Coachella’s Joel Diaz feels pretty good these days though his two fighters are both facing dreaded southpaws.
Diaz trains both Timothy “Desert Storm” Bradley and Dominic “DJ” Salcido who both will face rugged competition on Friday April 13 at the Doubletree Hotel in Ontario, California. The fights staged by Thompson Boxing Promotions will not be televised locally.
The former Coachella boxer trains both fighters at his Indio boxing gym and confesses that he might just have the two best prospects this area has seen since his brothers Julio Diaz and Antonio Diaz began their careers.
“Dominic Salcido has faster feet than Julio but both can crack with the left or right,” Diaz says. “He has fun in the ring but he takes it seriously.”
Bradley, who faces Kenya’s Nasser “The Silencer” Athumani (15-3-1, 13 KOs), has risen quickly through the junior welterweight division and is rated number five by the WBC rankings. Now he faces a hard-hitting southpaw and that spells trouble.
“We’ve been working on Tim’s speed. He was fast but now he is even faster because we made him stop lifting weights,” Diaz said. “We got Steve Quinonez to come and work with us because he’s a southpaw and we got Dominic Salcido to switch to southpaw too.”
During the last three years Bradley has performed and graduated from being an amateur standout to a multi-skilled professional prizefighter whose fights are televised nationally. In a sense, this is a homecoming and a parting.
“I’m excited to return to Ontario because it’s my backyard,” stated Bradley (18-0, 10 KOs). “I am already feeling nostalgia because this could very well be one of the last times my fans will get a chance to see me fight at this venue.”
Because Bradley is now ranked in the top five, he’s expected to face opponents similarly ranked or world titleholders. Whatever comes first.
Salcido faces Joel Ortega (5-10) who’s fought several gifted fighters including Oxnard’s Victor Ortiz and Brandon Rios and lost. But there’s no counting out a southpaw with power.
“Line them up,” says Salcido (10-0, 6 KOs), who was inactive for two years because of injury and managerial problems. “I should have 25 fights already but things happened. I guess things happen for a reason.”
Despite living in Rialto, Salcido drives 150 miles to Indio and back every day to train under the guidance of Diaz.
“That kid never lets up. Nobody works harder than Dominic,” said Diaz who was a title contender when he fought. “Tim (Bradley) and Dominic (Salcido) help each other.”
Now with Bradley poised to fight on the world scene and Salcido expected to fill his shoes as the Inland area’s next star attraction, Diaz realizes his team can move to the elite level.
Both fighters are the new wave of prizefighters from the Inland area that has produced Shane Mosley, Carlos Bojorquez, the Diaz brothers, Chris Arreola and Josesito Lopez.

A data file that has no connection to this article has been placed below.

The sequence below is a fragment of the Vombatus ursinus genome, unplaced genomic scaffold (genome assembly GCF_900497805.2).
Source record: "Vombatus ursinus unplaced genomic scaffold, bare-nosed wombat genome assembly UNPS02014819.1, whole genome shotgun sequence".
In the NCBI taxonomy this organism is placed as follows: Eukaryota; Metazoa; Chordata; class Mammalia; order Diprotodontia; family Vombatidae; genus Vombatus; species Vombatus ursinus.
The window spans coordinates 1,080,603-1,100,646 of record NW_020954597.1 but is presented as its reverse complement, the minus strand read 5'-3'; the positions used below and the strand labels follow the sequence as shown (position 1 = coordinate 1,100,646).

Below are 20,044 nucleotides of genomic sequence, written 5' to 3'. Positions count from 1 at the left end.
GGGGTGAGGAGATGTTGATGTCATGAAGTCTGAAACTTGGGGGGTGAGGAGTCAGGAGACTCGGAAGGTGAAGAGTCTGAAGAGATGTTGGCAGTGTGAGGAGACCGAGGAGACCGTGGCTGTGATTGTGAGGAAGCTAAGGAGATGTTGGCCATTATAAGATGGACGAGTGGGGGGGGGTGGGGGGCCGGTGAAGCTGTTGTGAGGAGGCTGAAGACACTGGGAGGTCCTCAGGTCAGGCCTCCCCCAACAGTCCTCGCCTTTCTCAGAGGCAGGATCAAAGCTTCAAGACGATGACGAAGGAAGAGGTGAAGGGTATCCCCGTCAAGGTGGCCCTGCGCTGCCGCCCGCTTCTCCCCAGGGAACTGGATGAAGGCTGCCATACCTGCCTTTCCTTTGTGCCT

On Friday, it’s time for Bradley and Salcido to step in the ring.
“They both looked real strong and real sharp,” says Diaz of Salcido and Bradley. “We’re ready for whatever.”
Joe Calzaghe’s third round technical knockout victory over Peter Manfredo was anything but a knockout.
After two rounds of careful maneuvering by both fighters in front of a large crowd in Cardiff, Wales, the two finally engaged with Calzaghe dishing out a stream of punches faster than a water hose. But none of the punches were hurting Manfredo and the former Contender participant actually evaded the last 10 punches thrown by the WBO super middleweight champion.
It was a pretty terrible stoppage by the referee who seemed unable to realize that Calzalghe’s blows were pitter-patter and nothing damaging. And the fact that Manfredo evaded the multiple volleys just before the referee stopped the bout made it more unusual.
After the fight most of the HBO crew seemed predetermined on exposing Manfredo as a reality television fighter and not a true contender. They simply excused the bad judgment by the referee and seemed intent on calling the Welsh fighter the much superior fighter.
How could anyone tell?
Not to say Calzaghe doesn’t deserve recognition for his stellar career. But in this case the applause was not deserved.
The only way to remedy this injustice is to call for a rematch.
Manfredo deserves a rematch.
Sure HBO is licking their fingers anticipating Calzaghe against Bernard Hopkins, Jermain Taylor or Winky Wright. But millions of viewers saw that fallacy in judgment and are not convinced of Calzaghe’s abilities.
Neither am I.
Diego Corrales’s plight
Unable to make the 135-pound limit, nor the 140-pound limit, Diego Corrales moved up to the 147-pound welterweight division and was promptly rudely greeted by Joshua Clottey’s lefts and rights.
Not that Corrales didn’t use every ounce of will and determination to last the entire 10 rounds with the welterweight juggernaut. It just wasn’t enough.
Corrales caught Clottey several times with the same left hooks that devastated the lightweight division for years, but the African strongman hardly blinked. Instead, left hooks and uppercuts snapped Corrales head so many times it looked as if it were on a swivel.
Now comes the big decision: should Corrales move down to junior welterweight or call it quits?
“I felt fine. It was a tough fight,” said Corrales to Showtime interviewer. “I’m going to keep on pushing on.”
Fights on television
Wed. ESPN2, 7 p.m., Raymond Joval (35-4) vs. Willie Gibbs (20-2).
Fri. ESPN2, 6 p.m., Zab Judah (34-4) vs. Ruben Galvan (27-11-2).
Fri. Telefutura, 8 p.m., Brandon Rios (14-0) vs. Carlos Madrid (8-2-1).
Sat. pay-per-view, 6 p.m., Manny Pacquiao (43-3-2) vs. Jorge Solis (32-0-2); Jorge Arce (46-3-1) vs. Cristian Mijares (30-3-2); Julio Cesar Chavez Jr. (30-0-1) vs. Anthony Shuler (20-4-1).
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